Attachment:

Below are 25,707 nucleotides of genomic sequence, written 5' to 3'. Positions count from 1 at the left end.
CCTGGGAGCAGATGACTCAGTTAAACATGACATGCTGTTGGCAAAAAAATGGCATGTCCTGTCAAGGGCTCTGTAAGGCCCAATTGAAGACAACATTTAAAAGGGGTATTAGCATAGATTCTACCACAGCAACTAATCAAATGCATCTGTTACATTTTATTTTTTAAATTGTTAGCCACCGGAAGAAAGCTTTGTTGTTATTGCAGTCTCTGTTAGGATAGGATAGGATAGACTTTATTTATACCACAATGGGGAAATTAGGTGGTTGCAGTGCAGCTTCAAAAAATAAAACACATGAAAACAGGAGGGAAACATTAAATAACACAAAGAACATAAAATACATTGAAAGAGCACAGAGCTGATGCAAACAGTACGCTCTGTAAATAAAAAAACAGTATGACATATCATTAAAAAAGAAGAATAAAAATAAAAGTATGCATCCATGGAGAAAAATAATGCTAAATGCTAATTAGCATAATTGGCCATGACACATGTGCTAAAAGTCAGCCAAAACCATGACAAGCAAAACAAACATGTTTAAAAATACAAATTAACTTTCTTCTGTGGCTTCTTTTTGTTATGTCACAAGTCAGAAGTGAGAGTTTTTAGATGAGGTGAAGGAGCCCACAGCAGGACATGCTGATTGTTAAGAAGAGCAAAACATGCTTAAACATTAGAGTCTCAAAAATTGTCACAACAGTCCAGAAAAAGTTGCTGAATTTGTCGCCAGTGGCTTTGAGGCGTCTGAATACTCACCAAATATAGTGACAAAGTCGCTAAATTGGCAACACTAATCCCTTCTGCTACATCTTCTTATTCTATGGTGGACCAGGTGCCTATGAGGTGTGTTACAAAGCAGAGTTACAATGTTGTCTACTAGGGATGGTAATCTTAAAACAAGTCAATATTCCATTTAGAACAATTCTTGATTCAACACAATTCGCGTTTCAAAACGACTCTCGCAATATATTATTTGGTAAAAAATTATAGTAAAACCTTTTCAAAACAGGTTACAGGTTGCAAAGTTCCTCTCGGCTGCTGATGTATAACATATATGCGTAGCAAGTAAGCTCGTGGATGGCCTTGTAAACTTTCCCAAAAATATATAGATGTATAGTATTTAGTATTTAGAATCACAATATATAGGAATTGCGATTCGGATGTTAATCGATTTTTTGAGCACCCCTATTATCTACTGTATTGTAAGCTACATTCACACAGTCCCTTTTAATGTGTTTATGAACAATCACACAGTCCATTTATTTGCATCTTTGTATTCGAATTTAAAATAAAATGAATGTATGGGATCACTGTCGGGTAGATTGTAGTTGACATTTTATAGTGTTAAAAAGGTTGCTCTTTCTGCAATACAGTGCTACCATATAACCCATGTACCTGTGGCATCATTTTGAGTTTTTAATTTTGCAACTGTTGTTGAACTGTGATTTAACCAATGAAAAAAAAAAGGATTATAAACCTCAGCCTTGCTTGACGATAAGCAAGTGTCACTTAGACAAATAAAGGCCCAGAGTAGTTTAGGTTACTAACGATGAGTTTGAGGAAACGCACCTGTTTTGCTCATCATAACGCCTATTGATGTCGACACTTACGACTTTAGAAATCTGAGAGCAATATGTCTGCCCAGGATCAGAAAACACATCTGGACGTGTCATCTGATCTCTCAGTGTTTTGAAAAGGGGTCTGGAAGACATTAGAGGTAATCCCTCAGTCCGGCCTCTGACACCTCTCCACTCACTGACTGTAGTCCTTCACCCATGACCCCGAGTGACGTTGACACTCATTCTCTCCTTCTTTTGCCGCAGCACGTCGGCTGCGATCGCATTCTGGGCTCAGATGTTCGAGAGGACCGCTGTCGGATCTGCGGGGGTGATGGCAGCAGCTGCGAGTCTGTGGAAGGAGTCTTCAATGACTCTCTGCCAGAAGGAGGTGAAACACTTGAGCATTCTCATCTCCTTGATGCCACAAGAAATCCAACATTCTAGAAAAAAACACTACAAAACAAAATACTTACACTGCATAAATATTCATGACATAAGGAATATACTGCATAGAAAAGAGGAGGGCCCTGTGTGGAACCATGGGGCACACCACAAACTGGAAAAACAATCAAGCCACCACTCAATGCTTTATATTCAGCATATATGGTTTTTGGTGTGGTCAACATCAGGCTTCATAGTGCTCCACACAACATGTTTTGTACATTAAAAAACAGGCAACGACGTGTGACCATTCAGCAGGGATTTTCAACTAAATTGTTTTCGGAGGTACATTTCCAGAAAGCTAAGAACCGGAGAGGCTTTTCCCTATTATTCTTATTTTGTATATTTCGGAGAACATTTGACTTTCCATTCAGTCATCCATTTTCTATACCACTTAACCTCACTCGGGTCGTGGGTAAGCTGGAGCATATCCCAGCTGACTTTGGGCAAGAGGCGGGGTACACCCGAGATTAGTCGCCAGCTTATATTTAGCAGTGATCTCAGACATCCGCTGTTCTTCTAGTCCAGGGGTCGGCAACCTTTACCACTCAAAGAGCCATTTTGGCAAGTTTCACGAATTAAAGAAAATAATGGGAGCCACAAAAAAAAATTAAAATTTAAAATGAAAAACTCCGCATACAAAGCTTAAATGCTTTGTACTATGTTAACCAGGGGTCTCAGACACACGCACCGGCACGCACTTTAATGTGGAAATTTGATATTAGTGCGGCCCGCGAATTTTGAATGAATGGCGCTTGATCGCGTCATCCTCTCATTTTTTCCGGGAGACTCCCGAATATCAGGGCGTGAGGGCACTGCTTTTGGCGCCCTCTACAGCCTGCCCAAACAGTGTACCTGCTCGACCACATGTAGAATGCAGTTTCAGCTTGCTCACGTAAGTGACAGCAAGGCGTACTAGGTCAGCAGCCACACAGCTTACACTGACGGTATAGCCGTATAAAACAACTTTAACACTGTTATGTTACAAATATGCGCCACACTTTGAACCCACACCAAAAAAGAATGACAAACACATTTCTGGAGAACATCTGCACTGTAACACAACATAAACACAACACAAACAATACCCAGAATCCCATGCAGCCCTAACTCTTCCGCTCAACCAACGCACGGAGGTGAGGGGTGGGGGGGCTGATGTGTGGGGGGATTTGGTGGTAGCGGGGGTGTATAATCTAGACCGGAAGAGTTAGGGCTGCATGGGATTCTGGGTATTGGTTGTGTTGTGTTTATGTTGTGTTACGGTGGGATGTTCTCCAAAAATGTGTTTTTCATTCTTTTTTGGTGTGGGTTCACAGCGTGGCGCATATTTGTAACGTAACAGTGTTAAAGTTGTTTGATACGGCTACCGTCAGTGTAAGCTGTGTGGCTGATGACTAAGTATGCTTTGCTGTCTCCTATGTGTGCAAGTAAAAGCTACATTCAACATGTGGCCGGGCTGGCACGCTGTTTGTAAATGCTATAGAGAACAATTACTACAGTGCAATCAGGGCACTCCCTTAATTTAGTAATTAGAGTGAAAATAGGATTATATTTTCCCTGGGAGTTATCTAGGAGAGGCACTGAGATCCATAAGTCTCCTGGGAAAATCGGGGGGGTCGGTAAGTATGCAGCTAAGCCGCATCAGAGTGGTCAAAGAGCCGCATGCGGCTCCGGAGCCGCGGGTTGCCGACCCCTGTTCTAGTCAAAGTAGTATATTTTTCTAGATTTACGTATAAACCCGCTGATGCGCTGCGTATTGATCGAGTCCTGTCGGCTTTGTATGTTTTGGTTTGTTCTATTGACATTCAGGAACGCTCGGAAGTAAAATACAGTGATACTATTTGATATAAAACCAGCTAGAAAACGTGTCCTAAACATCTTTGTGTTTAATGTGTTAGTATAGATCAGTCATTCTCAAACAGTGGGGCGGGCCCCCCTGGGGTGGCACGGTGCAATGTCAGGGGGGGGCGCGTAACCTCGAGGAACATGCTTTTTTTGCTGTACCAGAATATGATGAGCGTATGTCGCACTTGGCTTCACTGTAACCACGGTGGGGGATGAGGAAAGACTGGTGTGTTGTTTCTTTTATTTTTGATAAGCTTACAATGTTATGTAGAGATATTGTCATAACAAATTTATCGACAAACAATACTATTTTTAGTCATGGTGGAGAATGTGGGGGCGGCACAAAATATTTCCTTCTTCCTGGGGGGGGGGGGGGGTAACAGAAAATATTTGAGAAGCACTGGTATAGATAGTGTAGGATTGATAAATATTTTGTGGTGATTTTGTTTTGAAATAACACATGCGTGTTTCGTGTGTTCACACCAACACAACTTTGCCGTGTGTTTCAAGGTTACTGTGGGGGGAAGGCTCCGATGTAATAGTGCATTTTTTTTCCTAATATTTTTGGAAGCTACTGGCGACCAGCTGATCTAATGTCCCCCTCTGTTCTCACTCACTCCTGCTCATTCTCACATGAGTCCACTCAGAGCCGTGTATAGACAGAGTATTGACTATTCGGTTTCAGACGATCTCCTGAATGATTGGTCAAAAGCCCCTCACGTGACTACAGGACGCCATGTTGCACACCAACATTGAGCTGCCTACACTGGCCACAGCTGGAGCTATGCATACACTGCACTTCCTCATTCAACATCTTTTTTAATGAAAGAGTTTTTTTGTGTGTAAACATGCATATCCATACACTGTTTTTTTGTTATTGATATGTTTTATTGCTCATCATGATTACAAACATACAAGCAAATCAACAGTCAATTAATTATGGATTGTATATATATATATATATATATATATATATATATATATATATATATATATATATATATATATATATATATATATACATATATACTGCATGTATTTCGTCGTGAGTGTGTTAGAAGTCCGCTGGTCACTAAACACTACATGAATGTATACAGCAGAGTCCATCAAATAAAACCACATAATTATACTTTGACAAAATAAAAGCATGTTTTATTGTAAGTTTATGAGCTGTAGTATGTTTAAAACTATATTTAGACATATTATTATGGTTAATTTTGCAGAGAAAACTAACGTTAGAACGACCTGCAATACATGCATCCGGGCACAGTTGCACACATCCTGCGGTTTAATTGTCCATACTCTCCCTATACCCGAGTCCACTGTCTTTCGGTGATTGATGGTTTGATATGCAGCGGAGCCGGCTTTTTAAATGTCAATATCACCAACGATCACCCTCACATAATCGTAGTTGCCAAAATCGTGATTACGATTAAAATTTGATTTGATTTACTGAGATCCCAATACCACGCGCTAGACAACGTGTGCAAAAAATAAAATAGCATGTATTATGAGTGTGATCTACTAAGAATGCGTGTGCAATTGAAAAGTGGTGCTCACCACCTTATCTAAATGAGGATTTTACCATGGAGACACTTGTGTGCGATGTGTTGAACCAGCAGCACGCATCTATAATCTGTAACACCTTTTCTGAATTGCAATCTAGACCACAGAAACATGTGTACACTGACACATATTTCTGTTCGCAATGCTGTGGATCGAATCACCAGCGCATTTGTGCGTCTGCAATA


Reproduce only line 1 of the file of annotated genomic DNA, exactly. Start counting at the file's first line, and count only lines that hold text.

Below are 25,707 nucleotides of genomic sequence, written 5' to 3'. Positions count from 1 at the left end.